UK Judge Rules Belief That ‘Men Cannot Change Into Women’ Is ‘Not Worthy of Respect In a Democratic Society’

Transgender
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In a blow to free speech protections in the United Kingdom, a judge in an employment tribunal has ruled that there is no right to question whether a transgender person is a man or a woman.

Maya Forstater, a former tax expert, who was fired from her job at the Centre for Global Development after tweeting that “men cannot change into women“, lost her legal challenge against her firing.

The ruling found that the Equality Act 2010 did not protect Ms Forstater’s right to express the philosophical belief that there are only two genders and therefore her firing was legal, reports The Telegraph.

In his ruling, employment Judge Taylor said that Ms Forstater’s gender-critical position “is incompatible with human dignity and fundamental rights of others”.

Judge Taylor argued that the legal rights of a transgender person override Ms Forstater’s right to express her opinions, saying that she was responsible for “enormous pain that can be caused by misgendering a person”.

“If a person has transitioned from male to female and has a Gender Recognition Certificate (GRC), that person is legally a woman. That is not something [Ms Forstater] is entitled to ignore. [Ms Forstater’s] position is that even if a trans woman has a GRC, she cannot honestly describe herself as a woman. That belief is not worthy of respect in a democratic society,” Taylor said.

“Even paying due regard to the qualified right to freedom of expression, people cannot expect to be protected if their core belief involves violating others’ dignity and creating an intimidating, hostile, degrading, humiliating, or offensive environment for them,” he concluded.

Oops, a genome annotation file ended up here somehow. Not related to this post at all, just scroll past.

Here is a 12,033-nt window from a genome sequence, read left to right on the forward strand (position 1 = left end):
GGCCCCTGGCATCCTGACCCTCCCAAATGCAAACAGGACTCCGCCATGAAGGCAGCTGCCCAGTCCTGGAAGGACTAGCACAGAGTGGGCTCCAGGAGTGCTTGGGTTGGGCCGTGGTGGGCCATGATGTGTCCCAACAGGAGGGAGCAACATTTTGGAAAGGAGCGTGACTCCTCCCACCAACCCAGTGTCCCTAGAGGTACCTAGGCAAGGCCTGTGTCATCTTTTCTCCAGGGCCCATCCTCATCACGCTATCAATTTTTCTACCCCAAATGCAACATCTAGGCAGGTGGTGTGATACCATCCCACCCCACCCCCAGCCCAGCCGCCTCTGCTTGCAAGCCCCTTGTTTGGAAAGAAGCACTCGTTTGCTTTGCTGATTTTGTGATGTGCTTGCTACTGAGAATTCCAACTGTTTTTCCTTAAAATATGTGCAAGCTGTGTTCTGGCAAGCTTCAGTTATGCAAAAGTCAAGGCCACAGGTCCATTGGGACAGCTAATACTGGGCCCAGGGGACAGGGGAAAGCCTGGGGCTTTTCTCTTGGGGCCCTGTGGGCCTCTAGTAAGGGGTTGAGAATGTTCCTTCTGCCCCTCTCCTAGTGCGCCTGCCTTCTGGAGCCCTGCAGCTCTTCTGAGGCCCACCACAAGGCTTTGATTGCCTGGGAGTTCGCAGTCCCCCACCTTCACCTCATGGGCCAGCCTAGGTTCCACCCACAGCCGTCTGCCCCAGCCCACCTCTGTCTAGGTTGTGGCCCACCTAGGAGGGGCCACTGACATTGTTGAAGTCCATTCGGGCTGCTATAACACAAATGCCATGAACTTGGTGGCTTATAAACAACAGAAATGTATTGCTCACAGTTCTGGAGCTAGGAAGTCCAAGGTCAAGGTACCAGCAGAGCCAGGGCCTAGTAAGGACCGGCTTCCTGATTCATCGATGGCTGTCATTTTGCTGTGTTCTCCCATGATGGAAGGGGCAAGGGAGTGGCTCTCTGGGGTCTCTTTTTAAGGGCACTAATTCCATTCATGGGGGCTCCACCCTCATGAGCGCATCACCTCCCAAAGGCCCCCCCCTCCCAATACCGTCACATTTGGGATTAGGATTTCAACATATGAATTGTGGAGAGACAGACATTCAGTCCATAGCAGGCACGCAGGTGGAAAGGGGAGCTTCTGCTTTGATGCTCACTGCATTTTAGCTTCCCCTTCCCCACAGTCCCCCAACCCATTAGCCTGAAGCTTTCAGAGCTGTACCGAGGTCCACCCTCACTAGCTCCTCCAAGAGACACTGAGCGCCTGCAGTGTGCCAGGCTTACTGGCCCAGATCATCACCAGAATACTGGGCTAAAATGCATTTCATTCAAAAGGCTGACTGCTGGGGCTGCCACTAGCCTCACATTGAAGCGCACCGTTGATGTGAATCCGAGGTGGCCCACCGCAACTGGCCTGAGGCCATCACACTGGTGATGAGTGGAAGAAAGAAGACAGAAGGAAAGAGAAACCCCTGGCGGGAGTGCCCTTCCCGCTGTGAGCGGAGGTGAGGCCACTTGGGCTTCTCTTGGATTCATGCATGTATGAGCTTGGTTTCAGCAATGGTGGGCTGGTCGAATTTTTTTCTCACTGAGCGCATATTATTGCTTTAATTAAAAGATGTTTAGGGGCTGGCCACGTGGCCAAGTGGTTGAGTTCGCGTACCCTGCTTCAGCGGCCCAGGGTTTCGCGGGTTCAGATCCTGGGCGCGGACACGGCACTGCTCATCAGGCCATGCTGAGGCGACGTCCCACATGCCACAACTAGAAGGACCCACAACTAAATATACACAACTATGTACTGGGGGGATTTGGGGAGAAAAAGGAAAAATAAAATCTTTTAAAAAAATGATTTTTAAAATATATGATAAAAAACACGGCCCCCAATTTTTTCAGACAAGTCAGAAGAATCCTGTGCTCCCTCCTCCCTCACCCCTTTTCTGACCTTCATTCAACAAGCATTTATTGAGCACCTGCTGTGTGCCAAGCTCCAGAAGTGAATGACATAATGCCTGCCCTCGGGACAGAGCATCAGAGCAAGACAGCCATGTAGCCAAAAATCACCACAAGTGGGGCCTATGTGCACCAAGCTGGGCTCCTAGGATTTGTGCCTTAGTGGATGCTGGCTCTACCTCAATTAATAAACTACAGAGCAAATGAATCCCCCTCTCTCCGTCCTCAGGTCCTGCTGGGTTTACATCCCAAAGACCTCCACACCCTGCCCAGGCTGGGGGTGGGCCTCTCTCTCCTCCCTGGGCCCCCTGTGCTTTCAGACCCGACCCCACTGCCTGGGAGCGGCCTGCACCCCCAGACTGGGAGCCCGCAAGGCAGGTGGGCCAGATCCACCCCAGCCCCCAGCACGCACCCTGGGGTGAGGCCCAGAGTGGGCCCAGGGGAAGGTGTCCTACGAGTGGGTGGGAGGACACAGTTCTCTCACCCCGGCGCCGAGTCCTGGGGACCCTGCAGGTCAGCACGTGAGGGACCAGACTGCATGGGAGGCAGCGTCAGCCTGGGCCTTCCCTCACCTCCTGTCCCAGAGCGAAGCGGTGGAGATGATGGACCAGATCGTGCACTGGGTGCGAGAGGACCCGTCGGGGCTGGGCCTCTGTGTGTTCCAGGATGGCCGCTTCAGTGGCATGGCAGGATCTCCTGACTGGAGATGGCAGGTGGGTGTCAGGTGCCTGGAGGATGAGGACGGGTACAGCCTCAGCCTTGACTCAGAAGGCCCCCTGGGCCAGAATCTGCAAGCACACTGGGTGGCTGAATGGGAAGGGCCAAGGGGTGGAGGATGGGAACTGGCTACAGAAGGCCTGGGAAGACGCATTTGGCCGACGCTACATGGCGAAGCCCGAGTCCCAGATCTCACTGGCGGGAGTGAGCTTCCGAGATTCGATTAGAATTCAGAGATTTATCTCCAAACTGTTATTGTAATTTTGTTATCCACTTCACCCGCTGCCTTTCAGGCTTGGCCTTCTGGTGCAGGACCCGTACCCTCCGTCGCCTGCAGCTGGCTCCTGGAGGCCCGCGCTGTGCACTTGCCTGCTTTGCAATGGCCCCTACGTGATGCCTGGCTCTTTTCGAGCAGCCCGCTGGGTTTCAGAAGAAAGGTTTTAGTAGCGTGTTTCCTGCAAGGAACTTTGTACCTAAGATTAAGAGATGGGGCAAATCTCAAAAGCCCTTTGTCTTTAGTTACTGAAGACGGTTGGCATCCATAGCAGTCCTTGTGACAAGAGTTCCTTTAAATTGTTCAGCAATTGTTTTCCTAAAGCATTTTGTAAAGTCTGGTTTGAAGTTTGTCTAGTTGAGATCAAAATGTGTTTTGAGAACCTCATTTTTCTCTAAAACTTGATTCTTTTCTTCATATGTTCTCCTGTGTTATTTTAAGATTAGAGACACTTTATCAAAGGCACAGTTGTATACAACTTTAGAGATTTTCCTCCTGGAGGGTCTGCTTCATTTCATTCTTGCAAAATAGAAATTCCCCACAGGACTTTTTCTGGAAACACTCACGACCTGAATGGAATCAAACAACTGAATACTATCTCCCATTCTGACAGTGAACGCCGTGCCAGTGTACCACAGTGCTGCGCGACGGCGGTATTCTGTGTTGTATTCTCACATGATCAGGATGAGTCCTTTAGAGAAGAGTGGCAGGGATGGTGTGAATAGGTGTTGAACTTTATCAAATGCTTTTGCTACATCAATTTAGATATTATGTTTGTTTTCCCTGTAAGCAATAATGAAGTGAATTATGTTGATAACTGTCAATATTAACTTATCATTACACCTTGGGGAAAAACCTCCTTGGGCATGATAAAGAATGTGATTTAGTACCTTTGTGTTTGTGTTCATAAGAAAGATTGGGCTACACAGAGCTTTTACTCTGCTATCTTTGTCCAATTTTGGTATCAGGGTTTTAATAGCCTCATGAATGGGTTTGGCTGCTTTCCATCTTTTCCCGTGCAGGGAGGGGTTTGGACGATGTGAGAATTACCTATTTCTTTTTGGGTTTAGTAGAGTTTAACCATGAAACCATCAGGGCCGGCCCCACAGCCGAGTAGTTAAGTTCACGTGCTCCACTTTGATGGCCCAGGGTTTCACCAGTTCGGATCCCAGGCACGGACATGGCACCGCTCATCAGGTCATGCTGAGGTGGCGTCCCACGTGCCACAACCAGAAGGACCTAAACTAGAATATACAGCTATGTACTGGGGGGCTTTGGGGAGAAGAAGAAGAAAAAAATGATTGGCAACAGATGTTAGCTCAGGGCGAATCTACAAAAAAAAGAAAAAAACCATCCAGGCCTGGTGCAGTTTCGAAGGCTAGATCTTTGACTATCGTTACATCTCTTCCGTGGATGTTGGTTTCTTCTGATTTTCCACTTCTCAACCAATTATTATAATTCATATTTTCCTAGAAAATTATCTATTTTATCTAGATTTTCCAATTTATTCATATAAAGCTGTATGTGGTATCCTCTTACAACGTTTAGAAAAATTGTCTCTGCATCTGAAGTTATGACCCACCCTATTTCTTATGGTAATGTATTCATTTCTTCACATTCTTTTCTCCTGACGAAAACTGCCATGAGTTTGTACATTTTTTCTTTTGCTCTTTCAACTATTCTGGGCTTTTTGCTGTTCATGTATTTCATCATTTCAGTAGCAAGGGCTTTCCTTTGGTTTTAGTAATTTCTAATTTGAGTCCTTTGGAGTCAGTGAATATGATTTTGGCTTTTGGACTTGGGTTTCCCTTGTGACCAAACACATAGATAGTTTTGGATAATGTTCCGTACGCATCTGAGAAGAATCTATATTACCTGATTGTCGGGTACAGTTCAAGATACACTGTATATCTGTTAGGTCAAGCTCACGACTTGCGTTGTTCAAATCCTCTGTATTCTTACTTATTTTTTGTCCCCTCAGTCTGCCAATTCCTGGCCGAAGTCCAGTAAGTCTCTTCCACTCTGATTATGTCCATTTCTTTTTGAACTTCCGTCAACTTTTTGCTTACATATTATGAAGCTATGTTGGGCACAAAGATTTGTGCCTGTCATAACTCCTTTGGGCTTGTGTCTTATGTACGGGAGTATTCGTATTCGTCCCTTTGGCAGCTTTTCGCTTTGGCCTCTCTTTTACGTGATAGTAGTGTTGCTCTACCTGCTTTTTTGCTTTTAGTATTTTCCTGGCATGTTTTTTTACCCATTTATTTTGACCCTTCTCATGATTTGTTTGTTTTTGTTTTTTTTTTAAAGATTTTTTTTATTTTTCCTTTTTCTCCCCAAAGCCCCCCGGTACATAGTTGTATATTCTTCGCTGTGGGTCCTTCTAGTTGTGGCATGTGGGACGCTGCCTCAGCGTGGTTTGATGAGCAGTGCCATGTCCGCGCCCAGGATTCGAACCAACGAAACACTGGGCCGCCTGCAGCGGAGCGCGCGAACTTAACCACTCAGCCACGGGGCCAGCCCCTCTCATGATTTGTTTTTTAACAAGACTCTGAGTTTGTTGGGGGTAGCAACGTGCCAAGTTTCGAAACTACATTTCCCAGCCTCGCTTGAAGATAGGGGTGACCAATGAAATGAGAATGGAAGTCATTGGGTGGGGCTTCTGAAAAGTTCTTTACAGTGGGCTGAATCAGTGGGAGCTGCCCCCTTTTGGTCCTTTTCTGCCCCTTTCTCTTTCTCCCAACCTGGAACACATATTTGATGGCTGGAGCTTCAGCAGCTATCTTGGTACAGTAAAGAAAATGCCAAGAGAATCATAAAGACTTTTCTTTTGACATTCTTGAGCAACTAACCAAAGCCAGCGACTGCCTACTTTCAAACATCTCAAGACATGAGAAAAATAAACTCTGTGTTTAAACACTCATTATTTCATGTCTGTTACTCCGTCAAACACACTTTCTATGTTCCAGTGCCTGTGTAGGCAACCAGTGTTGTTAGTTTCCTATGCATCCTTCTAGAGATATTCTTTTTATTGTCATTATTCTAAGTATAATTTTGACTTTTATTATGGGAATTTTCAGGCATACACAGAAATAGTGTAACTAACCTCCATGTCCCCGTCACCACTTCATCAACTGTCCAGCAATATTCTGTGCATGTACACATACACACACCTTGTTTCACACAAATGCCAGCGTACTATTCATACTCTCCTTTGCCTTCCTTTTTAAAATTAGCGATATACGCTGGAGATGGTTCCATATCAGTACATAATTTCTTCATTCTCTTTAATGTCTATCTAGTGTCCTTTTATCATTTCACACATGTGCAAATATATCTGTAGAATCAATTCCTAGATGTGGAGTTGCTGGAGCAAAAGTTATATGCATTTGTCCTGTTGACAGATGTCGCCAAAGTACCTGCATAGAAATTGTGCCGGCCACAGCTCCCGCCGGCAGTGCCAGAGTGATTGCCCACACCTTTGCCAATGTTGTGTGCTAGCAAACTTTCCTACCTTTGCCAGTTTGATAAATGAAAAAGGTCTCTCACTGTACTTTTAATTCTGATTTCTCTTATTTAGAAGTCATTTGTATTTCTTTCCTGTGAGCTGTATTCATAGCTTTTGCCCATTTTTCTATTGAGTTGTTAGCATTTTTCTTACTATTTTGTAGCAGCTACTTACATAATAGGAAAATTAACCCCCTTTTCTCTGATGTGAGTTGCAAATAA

In response to the ruling, Ms Forstater said: “I struggle to express the shock and disbelief I feel at reading this judgment, which I think will be shared by the vast majority of people who are familiar with my case.”

“This judgment removes women’s rights and the right to freedom of belief and speech. It gives judicial licence for women and men who speak up for objective truth and clear debate to be subject to aggression, bullying, no-platforming, and economic punishment,” she added.

“I will consider the judgment closely with my legal team to determine what can be done to challenge it,” Forstater announced.

Ms Forstater’s solicitor said that “the significance of this judgment should not be downplayed”, adding that had his client won the case, it would have protected people on both sides of the argument “to express their beliefs without fear of being discriminated against”.

Jodie Ginsberg of Index on Censorship wrote that she was “deeply worried” about the ruling and its implications “for free speech — and in particular the potential it gives for ever greater policing of an individual’s personal views and opinions by employers”.

At the time of Ms Forstater’s firing, Ginsberg said: “From what I have read of her writing, I cannot see that Maya has done anything wrong other than express an opinion that many feminists share — that there should be a public and open debate about the distinction between sex and gender.”

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